Chris Thomas and Friends - Dancers 2023

Celebrate Native America at Fenimore Art Museum on August 19

Free, family-friendly event on Saturday, August 19, from 2-5pm

Includes a Haudenosaunee history presentation and a performance of traditional social dance.

Celebrate Native America
Haudenosaunee History and Traditional Social Dance
Saturday, August 19 • 2:00 – 5:00 p.m.
Lucy B. Hamilton Amphitheater – behind Fenimore Art Museum
Free admission to event (regular museum admission applies if visiting Fenimore Art Museum)

Cooperstown, New York — Experience a special presentation of Haudenosaunee (Iroquois) history and performances of traditional social dance on Saturday, August 19from 2:00-5:00 p.m. in the Lucy B. Hamilton Amphitheater behind Fenimore Art Museum. Start with a tour of Otsego: A Meeting Place at 2:00 p.m.

Darren Bonaparte

Darren Bonaparte

The presentation begins at 3:00 p.m. as noted Mohawk scholar Darren Bonaparte shares recreated wampum belts and provides insight into the important agreements memorialized by them.  At 4:00 p.m., Chris Thomas and Friends (Onondaga) leads an energetic, participatory series of traditional social dances. Crafters will also be present to sell their works from 2:00-5:00 p.m. This family-friendly event is free and will take place behind the museum overlooking Otsego Lake. Regular museum admission applies if entering Fenimore Art Museum.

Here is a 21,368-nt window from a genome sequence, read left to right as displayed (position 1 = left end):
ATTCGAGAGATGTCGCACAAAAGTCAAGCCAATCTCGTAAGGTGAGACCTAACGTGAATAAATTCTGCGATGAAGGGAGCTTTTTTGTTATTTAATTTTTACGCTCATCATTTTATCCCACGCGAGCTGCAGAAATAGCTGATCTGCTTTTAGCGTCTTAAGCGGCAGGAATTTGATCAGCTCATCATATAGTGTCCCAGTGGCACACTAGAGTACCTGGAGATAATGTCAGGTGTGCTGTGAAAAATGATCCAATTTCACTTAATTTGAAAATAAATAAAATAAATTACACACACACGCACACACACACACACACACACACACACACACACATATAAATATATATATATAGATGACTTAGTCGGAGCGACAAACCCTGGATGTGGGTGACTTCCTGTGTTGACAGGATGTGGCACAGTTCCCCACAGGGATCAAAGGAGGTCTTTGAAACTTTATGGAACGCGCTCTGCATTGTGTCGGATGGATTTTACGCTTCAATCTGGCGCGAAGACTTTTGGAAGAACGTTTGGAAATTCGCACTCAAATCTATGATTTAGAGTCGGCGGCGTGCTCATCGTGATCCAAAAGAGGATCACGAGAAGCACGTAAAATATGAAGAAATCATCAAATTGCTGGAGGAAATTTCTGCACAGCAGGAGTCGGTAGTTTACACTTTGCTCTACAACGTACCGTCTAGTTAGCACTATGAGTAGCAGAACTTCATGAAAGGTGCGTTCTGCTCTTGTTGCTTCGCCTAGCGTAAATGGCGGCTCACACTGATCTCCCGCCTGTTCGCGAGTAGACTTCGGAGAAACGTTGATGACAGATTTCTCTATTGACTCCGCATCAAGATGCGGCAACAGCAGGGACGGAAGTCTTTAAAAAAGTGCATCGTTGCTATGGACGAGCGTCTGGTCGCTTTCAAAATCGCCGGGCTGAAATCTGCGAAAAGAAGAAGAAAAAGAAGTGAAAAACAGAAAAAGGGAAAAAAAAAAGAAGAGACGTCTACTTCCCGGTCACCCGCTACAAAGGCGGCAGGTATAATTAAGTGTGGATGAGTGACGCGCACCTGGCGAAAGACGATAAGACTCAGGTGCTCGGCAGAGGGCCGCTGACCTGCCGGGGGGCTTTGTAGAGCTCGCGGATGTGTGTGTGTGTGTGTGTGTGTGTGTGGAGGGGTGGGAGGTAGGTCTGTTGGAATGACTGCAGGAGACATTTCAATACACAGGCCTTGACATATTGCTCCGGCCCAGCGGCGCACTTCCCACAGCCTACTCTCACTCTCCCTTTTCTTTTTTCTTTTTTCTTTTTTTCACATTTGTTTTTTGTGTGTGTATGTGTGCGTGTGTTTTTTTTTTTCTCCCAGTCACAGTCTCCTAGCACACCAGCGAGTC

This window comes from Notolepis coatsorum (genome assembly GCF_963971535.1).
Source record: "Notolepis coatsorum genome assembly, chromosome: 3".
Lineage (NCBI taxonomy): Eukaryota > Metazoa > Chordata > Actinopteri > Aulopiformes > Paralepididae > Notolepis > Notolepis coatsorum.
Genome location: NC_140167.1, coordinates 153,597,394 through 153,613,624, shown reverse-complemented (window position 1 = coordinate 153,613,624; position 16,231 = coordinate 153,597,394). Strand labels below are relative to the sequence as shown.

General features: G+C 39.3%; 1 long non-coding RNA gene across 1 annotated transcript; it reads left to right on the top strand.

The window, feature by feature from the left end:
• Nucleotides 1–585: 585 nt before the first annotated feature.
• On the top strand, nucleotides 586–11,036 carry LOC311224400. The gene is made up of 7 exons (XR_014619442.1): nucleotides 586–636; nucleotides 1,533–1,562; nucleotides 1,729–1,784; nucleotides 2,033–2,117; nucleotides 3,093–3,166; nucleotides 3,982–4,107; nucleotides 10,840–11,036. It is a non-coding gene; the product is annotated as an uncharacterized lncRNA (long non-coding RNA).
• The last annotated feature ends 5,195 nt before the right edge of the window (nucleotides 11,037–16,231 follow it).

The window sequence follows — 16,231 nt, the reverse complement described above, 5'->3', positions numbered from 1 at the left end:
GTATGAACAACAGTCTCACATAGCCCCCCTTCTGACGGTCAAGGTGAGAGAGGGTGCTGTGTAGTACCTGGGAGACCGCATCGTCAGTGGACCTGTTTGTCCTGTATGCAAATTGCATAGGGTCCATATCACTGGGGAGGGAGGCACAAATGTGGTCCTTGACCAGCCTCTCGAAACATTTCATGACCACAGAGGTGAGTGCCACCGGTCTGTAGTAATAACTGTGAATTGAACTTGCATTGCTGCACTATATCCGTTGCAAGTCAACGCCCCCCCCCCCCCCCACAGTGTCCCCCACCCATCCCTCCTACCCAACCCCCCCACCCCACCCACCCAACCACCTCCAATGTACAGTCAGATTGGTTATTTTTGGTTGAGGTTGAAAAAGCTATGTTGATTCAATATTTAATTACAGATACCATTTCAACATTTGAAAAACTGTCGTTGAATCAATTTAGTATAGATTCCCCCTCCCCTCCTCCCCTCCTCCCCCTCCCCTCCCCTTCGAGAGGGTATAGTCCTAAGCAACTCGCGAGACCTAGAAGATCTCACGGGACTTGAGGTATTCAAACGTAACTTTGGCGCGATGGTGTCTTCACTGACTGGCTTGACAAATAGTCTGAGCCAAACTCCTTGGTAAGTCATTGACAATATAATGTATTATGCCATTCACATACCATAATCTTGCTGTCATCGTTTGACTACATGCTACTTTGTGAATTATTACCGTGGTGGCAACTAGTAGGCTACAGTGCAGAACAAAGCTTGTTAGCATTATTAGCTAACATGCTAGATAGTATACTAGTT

SCHEDULE:

  • 2:00 p.m.: Tour of Otsego: A Meeting Place
  • 3:00 p.m.: Presentation of Haudenosaunee history using recreated wampum by Darren Bonaparte (Mohawk)
  • 4:00 p.m.: Traditional Haudenosaunee social dance by Chris Thomas and Friends (Onondaga)
  • Crafters will be onsite from 2:00-5:00 p.m.

About Fenimore Art Museum

Fenimore Art Museum, located on the shores of Otsego Lake—James Fenimore Cooper’s “Glimmerglass”—in historic Cooperstown, New York, features a wide-ranging collection of American art including folk art; important American 18th- and 19th-century landscape, genre, and portrait paintings; more than 125,000 historic photographs representing the technical developments made in photography and providing extensive visual documentation of the region’s unique history; and the renowned Eugene and Clare Thaw Collection of American Indian Art comprised of nearly 900 art objects representative of a broad geographic range of North American Indian cultures, from the Northwest Coast, Eastern Woodlands, Plains, Southwest, Great Lakes, and Prairie regions. Visit FenimoreArt.org.

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